Mumbai: Benchmark BSE Sensex declined nearly 340 points to close below the 58,000 level on Tuesday, marking its fourth straight day of losses as auto, IT and financial stocks wilted amid concerns over the fallout of failure of two US-based banks.
The 30-share BSE Sensex fell 337.66 points or 0.58 per cent to settle at anew five month low of 57,900.19. During the session, it touched a high of 58,490.98 and a low of 57,721.16.
The broader NSE Nifty declined 111 points or 0.65 per cent to end at a five-month low of 17,043.30, with 38 of its scrips ending in the red.
Analysts said relentless foreign capital outflows, investors junking riskier assets and weakness in the rupee against the US dollar hit the market sentiment.
M&M was the biggest loser in the Sensex pack, declining nearly 3 per cent, followed by TCS, Bajaj Finance, Wipro, Kotak Bank, Tech Mahindra, HCL Tech and Tata Motors.
In contrast, Titan, Bharti Airtel, ICICI Bank and L&T were among the gainers, rising up to 0.93 per cent.
In the broader market, the BSE smallcap gauge fell 0.84 per cent and the midcap index declined 0.46 per cent.
“Markets are dancing to the global tunes and we’ll see the reaction to the US inflation in early trade on Wednesday. Indications are in the favour of some breather after the recent slide but the upside seems capped too,” Ajit Mishra, VP – Technical Research, Religare Broking Ltd, said.
On March 12, US regulators closed Signature Bank, just two days after shutting Silicon Valley Bank, following mass withdrawals of customer deposits from these regional banks.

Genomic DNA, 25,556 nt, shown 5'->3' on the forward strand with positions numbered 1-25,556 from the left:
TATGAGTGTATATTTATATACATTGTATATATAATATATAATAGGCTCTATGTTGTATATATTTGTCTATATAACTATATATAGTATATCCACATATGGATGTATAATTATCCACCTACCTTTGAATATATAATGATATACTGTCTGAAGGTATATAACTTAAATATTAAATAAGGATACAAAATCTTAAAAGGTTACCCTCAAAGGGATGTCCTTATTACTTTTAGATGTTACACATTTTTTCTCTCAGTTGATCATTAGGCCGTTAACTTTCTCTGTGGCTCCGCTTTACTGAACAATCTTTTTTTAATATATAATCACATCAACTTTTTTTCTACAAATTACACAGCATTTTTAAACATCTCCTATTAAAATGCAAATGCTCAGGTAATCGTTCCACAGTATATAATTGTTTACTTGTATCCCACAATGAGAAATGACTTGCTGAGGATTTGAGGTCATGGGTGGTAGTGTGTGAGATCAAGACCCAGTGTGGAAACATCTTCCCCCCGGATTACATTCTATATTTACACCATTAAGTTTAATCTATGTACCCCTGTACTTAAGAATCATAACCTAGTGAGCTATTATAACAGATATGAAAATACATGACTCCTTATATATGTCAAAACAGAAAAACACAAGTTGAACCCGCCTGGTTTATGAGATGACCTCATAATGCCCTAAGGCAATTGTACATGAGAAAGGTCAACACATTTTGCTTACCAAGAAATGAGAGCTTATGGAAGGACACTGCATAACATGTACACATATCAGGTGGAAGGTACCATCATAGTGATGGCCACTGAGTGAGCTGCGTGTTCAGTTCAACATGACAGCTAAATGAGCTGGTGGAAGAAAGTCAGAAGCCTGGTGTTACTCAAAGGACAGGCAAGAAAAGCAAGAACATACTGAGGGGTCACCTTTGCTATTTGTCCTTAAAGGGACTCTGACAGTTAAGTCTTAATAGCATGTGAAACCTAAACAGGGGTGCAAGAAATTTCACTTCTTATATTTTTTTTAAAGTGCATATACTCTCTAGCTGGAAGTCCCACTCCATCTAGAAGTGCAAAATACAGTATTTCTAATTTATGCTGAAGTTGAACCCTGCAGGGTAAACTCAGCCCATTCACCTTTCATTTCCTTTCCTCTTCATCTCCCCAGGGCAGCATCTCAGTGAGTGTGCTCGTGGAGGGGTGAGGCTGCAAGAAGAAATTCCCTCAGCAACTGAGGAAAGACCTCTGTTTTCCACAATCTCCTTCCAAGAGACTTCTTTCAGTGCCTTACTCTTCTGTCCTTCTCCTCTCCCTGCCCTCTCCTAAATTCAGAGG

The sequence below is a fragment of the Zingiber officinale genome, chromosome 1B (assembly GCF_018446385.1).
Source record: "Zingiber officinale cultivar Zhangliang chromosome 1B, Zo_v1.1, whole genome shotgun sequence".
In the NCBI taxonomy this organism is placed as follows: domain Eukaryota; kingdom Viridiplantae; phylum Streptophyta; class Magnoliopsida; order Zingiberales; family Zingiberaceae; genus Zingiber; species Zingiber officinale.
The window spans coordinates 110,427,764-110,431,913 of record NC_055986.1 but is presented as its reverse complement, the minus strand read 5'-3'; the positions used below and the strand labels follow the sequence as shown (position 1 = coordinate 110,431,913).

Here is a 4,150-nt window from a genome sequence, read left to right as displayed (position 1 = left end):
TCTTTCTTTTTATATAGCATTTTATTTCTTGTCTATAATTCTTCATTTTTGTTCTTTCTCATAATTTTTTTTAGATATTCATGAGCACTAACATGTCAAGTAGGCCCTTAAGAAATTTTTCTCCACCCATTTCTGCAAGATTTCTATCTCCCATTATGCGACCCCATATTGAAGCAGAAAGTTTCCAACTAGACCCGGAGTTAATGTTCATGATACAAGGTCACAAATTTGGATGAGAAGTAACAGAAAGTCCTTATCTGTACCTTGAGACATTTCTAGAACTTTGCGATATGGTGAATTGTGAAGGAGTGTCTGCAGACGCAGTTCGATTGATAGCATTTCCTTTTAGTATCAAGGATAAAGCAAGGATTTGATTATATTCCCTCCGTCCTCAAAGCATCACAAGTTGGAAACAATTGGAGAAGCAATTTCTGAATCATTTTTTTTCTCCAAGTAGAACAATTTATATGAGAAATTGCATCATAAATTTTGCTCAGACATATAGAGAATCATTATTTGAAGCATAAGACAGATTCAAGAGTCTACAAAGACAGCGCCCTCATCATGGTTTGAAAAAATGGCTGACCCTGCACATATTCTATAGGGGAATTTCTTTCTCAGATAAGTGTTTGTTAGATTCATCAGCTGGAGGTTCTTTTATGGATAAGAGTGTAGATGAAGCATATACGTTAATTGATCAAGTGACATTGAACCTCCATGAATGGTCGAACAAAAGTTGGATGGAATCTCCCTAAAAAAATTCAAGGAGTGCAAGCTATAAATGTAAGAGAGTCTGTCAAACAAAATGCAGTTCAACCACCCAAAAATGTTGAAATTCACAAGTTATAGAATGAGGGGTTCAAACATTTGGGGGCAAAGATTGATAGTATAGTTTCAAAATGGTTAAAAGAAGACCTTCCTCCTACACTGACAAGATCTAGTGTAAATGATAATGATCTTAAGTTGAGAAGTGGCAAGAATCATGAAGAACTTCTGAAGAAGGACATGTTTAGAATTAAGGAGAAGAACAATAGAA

Moody’s on Tuesday said that most Asia Pacific financial institutions are not exposed to the failed US banks and are not as susceptible to large losses from debt security holdings as Silicon Valley Bank was, Moody’s said on Tuesday.
In Asian markets, Shanghai, Tokyo, Hong Kong and Seoul ended with significant losses.
However, European equity markets were trading on a mixed note in the afternoon trade. Major indices on Wall Street settled lower in the overnight trade.
Meanwhile, the rupee declined 26 paise to close at 82.49 against the US dollar on Tuesday.
International oil benchmark Brent crude declined 1.56 per cent to USD 79.51 per barrel.
Foreign portfolio investors (FPIs) offloaded shares worth Rs 1,546.86 crore on Monday, according to exchange data.
Meanwhile, the wholesale price-based inflation declined to an over two-year low of 3.85 per cent in January on easing prices of manufactured items, fuel and power, even though food articles remained expensive.
Retail inflation dipped marginally to 6.44 per cent in February, mainly on account of a slight easing in prices of food and fuel items though it remained above the Reserve Bank’s comfort level of 6 per cent for the second month in a row.